As you will, no doubt, appreciate, this rich melange of migrations and contacts has profoundly influenced storytelling among the varied cultural, ethnic and religious groups across North Africa. There is the usual mix of magic and animism and a strong sense of duty and morality, even if those senses are a little different to some of the cultural norms of the early twenty-first century.

There is also the usual mix of force and brutality in folklore and fairy tales, themes that we have seen writ large across all of the books in the Fireside series.

One thing that I have taken the liberty of changing in general terms is the more overt racism and social and political supremacist influences inherent in nineteenth century presentation, particularly amongst European collectors. I have not altered the core of any story, but have mostly adapted certain characters to remove obvious biases.


The Ogre And The Beautiful Woman

hunting-ground they loosed their camels to let them graze, and hunted until the setting of the sun, and then came back to their camp. One day while one of them was going along he saw the marks of an ogre, each one three feet wide, and began to follow them. He proceeded and found the place where the ogre had lately made his lair. He returned and said to his companions, "I've found the traces of an ogre. Come, let us seek him."
"No," they answered, "we will not go to seek him, because we are not stronger than he is."
"Grant me fourteen days," said the huntsman. "If I return, you shall see. If not, take back my camel with the game."
The next day he set out and began to follow the traces of the ogre. He walked for four days, when he discovered a cave, into which he entered. Within he found a beautiful woman, who said to him, "What brings you here, where you will be devoured by this ogre?"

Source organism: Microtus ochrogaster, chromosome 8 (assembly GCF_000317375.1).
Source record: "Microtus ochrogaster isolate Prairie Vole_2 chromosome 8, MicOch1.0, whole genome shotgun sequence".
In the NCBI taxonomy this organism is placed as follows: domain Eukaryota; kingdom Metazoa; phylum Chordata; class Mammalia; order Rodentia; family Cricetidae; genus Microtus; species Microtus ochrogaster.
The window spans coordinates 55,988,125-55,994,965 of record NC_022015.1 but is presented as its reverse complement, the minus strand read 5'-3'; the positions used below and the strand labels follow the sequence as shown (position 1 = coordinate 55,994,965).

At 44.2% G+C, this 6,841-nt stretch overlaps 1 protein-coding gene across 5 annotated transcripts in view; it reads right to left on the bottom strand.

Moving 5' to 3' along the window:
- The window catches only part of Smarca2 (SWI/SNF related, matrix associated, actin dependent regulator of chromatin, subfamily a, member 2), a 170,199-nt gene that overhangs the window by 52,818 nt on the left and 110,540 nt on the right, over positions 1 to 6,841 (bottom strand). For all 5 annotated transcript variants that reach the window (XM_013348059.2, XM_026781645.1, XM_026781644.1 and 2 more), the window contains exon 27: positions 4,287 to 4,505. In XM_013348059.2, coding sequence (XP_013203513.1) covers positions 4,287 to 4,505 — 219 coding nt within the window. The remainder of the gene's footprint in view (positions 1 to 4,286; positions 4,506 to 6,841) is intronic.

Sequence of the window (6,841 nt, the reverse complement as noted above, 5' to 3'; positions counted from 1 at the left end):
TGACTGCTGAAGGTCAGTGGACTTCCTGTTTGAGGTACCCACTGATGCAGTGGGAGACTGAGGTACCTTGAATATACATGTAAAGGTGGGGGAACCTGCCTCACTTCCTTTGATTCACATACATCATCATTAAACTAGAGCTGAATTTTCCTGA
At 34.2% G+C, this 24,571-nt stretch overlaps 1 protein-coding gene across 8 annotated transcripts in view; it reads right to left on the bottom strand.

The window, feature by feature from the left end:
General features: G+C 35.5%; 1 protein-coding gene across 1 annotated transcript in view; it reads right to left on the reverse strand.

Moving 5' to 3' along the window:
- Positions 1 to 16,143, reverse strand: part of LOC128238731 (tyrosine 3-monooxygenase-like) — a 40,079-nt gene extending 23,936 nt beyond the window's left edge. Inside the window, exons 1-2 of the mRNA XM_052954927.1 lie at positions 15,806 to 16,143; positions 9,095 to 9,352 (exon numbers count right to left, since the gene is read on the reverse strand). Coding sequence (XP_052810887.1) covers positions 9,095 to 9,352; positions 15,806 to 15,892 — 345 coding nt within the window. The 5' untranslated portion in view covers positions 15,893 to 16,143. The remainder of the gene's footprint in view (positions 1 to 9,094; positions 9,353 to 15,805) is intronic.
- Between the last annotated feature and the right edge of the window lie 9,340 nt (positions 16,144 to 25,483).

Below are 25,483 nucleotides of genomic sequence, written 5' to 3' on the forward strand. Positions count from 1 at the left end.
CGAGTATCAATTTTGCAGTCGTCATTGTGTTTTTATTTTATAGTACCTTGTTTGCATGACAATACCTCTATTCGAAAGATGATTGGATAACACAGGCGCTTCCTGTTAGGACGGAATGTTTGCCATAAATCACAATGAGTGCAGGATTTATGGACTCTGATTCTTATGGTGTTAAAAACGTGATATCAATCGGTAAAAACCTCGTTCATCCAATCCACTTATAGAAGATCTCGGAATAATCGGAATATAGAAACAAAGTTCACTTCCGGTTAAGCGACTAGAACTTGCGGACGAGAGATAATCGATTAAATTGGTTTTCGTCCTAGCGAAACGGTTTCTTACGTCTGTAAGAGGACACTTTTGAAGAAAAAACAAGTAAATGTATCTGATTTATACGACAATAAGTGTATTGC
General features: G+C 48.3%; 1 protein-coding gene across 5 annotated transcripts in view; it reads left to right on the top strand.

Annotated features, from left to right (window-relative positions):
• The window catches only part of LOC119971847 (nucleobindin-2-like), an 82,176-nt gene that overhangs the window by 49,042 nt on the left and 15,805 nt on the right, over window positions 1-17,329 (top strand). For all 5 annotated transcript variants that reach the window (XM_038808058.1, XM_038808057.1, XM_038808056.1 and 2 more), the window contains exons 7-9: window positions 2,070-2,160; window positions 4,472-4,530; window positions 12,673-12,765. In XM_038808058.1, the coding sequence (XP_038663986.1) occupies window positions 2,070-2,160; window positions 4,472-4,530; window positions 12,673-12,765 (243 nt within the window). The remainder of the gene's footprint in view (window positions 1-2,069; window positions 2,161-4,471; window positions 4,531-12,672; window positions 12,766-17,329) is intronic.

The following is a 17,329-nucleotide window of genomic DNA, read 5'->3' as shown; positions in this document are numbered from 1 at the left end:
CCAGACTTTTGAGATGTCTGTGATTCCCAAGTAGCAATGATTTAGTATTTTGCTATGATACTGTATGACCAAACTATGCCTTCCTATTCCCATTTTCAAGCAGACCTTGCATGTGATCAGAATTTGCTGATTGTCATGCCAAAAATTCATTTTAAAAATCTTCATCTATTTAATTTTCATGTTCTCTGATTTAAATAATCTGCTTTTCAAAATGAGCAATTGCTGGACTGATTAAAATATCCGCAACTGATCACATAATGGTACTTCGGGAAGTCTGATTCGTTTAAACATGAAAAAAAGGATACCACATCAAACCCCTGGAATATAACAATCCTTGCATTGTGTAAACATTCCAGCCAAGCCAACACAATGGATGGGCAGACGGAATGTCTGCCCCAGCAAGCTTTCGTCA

"But you," answered the hunter, "what is your story and how did the ogre bring you here?"
"Three days ago he stole me," she replied. "I was betrothed to the son of my uncle, then the ogre took me. I have stayed in the cavern. He often brings me food. I stay here, and he does not kill me."
"Where does he enter," asked the hunter, "when he comes back here?"
"This is the way," she answered.
The hunter went into the middle of the cave, loaded his gun, and waited. At sunset the ogre arrived. The hunter took aim and fired, hitting the ogre between the eyes as he was sitting down. Approaching him he saw that he had brought with him two men to cook and eat them. In the morning he employed the day in collecting the ogre’s hidden silver, took what he could, and set out on the return. On the fourteenth day he arrived at the place where he had left his comrades, and found them there.
"Leave the game you have secured and return with me to the cave," he said to them.
When they arrived they took all the arms and clothing, loaded it upon their camels, and set out to return to their village. Halfway home they fought to see which one should marry the woman. The powder spoke between them. Our man killed four, and took the woman home and married her.